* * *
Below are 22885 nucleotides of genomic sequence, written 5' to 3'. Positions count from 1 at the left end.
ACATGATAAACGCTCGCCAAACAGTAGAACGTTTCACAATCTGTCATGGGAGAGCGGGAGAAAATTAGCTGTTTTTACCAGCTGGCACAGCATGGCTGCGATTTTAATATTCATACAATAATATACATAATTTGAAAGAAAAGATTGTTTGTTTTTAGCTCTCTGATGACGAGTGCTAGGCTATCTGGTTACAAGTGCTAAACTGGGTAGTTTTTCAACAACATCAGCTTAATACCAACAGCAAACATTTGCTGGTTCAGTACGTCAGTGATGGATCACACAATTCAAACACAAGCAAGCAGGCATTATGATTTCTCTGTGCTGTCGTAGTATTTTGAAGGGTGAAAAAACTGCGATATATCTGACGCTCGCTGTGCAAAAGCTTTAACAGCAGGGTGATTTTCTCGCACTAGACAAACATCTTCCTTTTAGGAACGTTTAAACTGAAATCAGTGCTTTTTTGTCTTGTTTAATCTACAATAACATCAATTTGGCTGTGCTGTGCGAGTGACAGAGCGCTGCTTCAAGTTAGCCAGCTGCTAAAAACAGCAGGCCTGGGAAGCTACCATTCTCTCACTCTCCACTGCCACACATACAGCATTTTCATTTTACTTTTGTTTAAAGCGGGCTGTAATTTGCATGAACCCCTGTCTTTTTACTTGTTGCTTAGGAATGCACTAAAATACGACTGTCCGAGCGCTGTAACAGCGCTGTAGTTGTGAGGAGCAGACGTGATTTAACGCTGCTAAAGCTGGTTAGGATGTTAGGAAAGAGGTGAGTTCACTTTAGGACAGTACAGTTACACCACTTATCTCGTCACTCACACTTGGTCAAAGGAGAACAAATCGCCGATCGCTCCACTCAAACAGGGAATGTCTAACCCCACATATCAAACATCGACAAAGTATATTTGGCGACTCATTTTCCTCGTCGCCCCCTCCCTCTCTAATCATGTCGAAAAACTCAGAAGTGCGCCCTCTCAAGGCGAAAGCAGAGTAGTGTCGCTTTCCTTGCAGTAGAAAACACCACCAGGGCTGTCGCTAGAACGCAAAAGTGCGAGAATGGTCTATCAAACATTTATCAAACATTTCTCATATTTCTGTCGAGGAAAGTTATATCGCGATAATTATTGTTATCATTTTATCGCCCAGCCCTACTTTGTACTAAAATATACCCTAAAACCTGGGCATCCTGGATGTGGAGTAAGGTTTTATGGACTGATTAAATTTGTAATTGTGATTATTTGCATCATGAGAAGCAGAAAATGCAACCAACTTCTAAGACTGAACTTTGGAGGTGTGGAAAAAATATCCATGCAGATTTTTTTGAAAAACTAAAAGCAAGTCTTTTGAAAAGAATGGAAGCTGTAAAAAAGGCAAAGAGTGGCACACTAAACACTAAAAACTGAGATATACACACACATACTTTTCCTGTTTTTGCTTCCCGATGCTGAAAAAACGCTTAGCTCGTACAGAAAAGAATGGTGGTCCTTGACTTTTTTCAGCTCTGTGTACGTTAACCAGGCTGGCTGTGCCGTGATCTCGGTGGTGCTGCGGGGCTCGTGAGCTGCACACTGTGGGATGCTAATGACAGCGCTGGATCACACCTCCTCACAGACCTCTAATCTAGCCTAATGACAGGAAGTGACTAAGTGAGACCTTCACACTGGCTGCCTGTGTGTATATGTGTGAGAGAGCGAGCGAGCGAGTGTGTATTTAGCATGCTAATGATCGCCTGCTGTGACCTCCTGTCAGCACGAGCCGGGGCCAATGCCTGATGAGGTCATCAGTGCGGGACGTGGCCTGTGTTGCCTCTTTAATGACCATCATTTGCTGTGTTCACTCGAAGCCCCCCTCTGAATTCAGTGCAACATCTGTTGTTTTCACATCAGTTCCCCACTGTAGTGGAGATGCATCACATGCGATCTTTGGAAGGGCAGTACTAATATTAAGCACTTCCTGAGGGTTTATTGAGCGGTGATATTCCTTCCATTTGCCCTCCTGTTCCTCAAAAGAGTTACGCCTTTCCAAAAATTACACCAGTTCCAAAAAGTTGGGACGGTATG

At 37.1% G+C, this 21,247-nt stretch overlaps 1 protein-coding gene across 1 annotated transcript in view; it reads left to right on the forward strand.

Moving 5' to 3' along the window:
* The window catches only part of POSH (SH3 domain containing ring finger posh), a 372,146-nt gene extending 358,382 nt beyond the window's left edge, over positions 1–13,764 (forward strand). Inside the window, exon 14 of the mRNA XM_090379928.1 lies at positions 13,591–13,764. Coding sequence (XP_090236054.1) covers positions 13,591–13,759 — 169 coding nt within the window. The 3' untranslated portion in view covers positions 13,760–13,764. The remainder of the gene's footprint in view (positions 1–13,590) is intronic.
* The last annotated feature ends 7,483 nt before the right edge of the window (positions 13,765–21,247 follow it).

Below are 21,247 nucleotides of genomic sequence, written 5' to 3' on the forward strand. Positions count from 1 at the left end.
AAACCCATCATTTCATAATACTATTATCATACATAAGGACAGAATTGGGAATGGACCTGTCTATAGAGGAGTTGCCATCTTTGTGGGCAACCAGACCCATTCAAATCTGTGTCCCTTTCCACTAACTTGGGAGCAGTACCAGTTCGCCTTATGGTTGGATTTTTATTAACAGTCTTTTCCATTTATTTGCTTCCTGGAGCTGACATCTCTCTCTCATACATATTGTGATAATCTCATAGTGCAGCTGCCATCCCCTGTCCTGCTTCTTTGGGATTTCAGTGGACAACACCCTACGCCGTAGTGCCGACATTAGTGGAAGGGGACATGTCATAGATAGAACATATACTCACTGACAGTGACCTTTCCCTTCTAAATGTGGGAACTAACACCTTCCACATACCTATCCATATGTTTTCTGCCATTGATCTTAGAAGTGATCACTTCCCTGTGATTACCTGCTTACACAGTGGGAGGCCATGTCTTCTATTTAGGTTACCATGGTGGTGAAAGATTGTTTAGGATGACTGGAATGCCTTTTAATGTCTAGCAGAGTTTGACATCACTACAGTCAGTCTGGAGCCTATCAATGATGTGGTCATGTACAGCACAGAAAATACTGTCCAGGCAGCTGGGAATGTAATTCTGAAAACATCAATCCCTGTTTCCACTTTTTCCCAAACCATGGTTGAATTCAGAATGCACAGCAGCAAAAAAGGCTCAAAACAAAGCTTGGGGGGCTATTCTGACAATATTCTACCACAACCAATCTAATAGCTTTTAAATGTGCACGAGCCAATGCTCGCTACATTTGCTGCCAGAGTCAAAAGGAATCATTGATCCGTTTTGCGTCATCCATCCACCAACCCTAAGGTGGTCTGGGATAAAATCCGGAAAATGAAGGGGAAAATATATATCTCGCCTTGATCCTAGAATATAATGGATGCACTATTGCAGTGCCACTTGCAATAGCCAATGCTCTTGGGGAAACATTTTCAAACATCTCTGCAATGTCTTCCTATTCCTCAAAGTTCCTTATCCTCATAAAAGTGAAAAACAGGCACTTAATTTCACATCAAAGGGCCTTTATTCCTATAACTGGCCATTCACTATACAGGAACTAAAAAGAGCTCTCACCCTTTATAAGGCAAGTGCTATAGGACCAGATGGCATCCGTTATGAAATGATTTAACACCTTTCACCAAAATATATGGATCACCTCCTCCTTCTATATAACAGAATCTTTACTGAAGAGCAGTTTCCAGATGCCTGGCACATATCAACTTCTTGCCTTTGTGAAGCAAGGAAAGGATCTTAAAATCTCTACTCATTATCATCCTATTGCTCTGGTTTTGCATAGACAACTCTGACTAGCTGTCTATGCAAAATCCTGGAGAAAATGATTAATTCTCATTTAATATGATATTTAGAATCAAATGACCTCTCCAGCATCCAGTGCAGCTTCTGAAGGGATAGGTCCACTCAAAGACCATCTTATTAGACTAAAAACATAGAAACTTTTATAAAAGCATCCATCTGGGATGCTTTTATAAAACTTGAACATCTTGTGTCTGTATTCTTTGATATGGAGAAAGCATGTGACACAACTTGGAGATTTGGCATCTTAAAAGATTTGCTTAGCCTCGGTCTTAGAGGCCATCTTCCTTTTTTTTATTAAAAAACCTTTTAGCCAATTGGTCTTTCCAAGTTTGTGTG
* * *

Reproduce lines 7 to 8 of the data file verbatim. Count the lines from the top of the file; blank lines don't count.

Below are 21,247 nucleotides of genomic sequence, written 5' to 3' on the forward strand. Positions count from 1 at the left end.
AAACCCATCATTTCATAATACTATTATCATACATAAGGACAGAATTGGGAATGGACCTGTCTATAGAGGAGTTGCCATCTTTGTGGGCAACCAGACCCATTCAAATCTGTGTCCCTTTCCACTAACTTGGGAGCAGTACCAGTTCGCCTTATGGTTGGATTTTTATTAACAGTCTTTTCCATTTATTTGCTTCCTGGAGCTGACATCTCTCTCTCATACATATTGTGATAATCTCATAGTGCAGCTGCCATCCCCTGTCCTGCTTCTTTGGGATTTCAGTGGACAACACCCTACGCCGTAGTGCCGACATTAGTGGAAGGGGACATGTCATAGATAGAACATATACTCACTGACAGTGACCTTTCCCTTCTAAATGTGGGAACTAACACCTTCCACATACCTATCCATATGTTTTCTGCCATTGATCTTAGAAGTGATCACTTCCCTGTGATTACCTGCTTACACAGTGGGAGGCCATGTCTTCTATTTAGGTTACCATGGTGGTGAAAGATTGTTTAGGATGACTGGAATGCCTTTTAATGTCTAGCAGAGTTTGACATCACTACAGTCAGTCTGGAGCCTATCAATGATGTGGTCATGTACAGCACAGAAAATACTGTCCAGGCAGCTGGGAATGTAATTCTGAAAACATCAATCCCTGTTTCCACTTTTTCCCAAACCATGGTTGAATTCAGAATGCACAGCAGCAAAAAAGGCTCAAAACAAAGCTTGGGGGGCTATTCTGACAATATTCTACCACAACCAATCTAATAGCTTTTAAATGTGCACGAGCCAATGCTCGCTACATTTGCTGCCAGAGTCAAAAGGAATCATTGATCCGTTTTGCGTCATCCATCCACCAACCCTAAGGTGGTCTGGGATAAAATCCGGAAAATGAAGGGGAAAATATATATCTCGCCTTGATCCTAGAATATAATGGATGCACTATTGCAGTGCCACTTGCAATAGCCAATGCTCTTGGGGAAACATTTTCAAACATCTCTGCAATGTCTTCCTATTCCTCAAAGTTCCTTATCCTCATAAAAGTGAAAAACAGGCACTTAATTTCACATCAAAGGGCCTTTATTCCTATAACTGGCCATTCACTATACAGGAACTAAAAAGAGCTCTCACCCTTTATAAGGCAAGTGCTATAGGACCAGATGGCATCCGTTATGAAATGATTTAACACCTTTCACCAAAATATATGGATCACCTCCTCCTTCTATATAACAGAATCTTTACTGAAGAGCAGTTTCCAGATGCCTGGCACATATCAACTTCTTGCCTTTGTGAAGCAAGGAAAGGATCTTAAAATCTCTACTCATTATCATCCTATTGCTCTGGTTTTGCATAGACAACTCTGACTAGCTGTCTATGCAAAATCCTGGAGAAAATGATTAATTCTCATTTAATATGATATTTAGAATCAAATGACCTCTCCAGCATCCAGTGCAGCTTCTGAAGGGATAGGTCCACTCAAAGACCATCTTATTAGACTAAAAACATAGAAACTTTTATAAAAGCATCCATCTGGGATGCTTTTATAAAACTTGAACATCTTGTGTCTGTATTCTTTGATATGGAGAAAGCATGTGACACAACTTGGAGATTTGGCATCTTAAAAGATTTGCTTAGCCTCGGTCTTAGAGGCCATCTTCCTTTTTTTTATTAAAAAACCTTTTAGCCAATTGGTCTTTCCAAGTTTGTGTG